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The influence of organization culture on aviation safety - a case study of a United States Navy FA-18 landing mishap /

by Kind, Peter J.

Abstract (Summary)
Aviation safety has improved dramatically in the last 50 years as evidenced by declining mishap rates. Improvements in aviation safety have come about primarily through work on two fronts; mechanical improvements (aircraft and its support systems) and human improvements (human interface, training and process interaction). Safety improvements on the hardware side of aviation have come relatively quickly and continuously, paralleling advances in engineering and science. Today’s aircraft have become extremely reliable machines with redundancy built into every system. Unfortunately, while the overall aviation mishap rate has declined, the percentage of accidents attributed to “human error” has steadily increased. Strides in the human or software side of aviation safety have not kept pace with the mechanical or hardware advances. Most think of “human error” in terms of the individual, be it pilot, controller, or mechanic. A less obvious aspect is the organizational responsibility to aviation safety. Why is one airline or squadron able to maintain a perfect safety record with the same machines and personnel available to other less successful organizations? This thesis will examine a Judge Advocate General (JAG) Investigation (written and conducted by the author) of a Landing Mishap involving a Navy FA-18 Hornet. The mishap is significant because a key causal factor was poor organizational climate. The analysis of real-world mistakes and lessons learned in a “high risk” organization will aid in identifying the warning signs of a failing organization and assist in producing some practical solutions towards improving the safety of any aviation organization. iii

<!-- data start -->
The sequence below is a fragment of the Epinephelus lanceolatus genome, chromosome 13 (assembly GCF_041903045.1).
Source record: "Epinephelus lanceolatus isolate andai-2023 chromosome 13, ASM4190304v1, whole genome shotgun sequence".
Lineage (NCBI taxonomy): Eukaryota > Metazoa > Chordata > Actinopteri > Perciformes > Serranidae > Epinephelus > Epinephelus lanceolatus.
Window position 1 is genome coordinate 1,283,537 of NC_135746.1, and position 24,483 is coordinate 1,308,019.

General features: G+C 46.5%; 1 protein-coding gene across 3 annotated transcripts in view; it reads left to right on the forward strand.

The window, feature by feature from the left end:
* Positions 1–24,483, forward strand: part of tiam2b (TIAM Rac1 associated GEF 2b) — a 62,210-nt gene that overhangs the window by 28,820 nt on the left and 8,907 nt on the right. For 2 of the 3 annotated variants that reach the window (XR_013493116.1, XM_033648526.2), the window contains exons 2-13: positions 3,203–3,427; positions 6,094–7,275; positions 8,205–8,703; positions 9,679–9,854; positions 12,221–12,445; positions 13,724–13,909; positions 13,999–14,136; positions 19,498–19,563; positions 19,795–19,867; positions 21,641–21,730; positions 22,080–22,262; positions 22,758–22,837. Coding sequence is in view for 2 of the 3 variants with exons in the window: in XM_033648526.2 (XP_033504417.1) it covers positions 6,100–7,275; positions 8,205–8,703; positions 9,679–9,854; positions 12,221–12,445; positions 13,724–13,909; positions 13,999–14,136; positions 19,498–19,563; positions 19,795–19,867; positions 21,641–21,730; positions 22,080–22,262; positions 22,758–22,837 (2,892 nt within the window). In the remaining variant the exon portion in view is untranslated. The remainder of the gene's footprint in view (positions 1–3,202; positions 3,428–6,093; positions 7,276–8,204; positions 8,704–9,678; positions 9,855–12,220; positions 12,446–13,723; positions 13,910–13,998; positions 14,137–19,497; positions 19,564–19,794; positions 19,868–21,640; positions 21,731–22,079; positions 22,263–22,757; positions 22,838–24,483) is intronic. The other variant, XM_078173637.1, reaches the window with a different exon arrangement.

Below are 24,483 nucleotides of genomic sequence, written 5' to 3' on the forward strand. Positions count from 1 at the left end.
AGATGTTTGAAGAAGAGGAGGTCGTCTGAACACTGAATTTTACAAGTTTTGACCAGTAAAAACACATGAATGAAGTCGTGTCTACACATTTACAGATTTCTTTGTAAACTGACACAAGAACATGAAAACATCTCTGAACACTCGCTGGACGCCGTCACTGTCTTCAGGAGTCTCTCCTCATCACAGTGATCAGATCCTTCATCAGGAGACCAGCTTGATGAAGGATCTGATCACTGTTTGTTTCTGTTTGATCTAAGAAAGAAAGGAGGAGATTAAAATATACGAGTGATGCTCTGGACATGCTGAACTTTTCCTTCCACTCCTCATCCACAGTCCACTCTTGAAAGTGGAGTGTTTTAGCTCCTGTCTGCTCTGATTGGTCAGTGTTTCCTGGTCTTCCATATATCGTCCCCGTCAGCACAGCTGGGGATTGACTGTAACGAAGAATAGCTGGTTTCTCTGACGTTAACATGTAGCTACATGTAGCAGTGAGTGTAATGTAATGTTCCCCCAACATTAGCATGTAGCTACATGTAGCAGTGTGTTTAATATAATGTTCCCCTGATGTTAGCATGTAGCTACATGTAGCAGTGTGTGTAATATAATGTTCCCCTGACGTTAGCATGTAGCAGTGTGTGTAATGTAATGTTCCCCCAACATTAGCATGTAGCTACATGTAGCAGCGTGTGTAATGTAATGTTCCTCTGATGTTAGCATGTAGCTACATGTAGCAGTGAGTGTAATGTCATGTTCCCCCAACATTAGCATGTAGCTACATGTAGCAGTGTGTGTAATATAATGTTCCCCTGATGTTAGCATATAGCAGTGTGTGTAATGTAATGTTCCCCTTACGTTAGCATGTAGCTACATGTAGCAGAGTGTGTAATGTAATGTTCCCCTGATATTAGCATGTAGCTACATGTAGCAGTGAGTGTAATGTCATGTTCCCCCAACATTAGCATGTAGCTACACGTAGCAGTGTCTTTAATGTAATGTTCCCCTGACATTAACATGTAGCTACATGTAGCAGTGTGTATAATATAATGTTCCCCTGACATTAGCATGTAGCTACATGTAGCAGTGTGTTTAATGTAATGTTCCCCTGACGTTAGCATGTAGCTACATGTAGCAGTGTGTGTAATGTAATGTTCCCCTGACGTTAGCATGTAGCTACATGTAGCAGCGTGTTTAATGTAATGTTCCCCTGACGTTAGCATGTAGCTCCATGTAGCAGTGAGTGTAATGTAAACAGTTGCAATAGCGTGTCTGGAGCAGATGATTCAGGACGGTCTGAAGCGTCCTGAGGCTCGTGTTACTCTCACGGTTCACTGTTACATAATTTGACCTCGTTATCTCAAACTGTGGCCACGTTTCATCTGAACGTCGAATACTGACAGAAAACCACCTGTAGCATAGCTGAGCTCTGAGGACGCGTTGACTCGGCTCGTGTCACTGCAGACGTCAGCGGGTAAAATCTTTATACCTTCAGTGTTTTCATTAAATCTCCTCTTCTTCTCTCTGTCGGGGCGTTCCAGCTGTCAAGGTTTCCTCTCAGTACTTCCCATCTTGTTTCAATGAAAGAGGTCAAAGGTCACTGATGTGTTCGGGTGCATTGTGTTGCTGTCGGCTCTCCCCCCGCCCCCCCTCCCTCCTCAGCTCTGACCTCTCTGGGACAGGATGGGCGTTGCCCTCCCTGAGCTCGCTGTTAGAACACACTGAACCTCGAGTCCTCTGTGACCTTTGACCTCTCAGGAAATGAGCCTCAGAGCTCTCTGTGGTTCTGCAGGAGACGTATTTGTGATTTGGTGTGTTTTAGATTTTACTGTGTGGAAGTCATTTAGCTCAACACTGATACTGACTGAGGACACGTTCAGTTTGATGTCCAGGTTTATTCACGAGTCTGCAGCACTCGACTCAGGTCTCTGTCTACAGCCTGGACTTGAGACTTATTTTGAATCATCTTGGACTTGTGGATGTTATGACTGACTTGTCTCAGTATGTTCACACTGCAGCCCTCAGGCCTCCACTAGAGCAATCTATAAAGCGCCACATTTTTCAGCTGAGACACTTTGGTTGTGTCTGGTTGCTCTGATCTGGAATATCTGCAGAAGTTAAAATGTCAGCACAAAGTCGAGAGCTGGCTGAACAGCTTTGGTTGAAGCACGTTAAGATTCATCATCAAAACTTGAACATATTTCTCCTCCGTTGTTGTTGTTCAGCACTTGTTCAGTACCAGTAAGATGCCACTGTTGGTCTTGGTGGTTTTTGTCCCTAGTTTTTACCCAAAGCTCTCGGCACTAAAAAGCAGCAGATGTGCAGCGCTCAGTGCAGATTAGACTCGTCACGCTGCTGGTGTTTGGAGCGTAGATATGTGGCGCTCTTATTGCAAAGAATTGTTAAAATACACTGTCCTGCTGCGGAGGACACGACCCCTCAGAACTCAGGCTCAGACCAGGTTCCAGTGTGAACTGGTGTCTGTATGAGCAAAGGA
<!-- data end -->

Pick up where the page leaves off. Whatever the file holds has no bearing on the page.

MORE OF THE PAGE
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School:The University of Tennessee at Chattanooga

School Location:USA - Tennessee

Source Type:Master's Thesis

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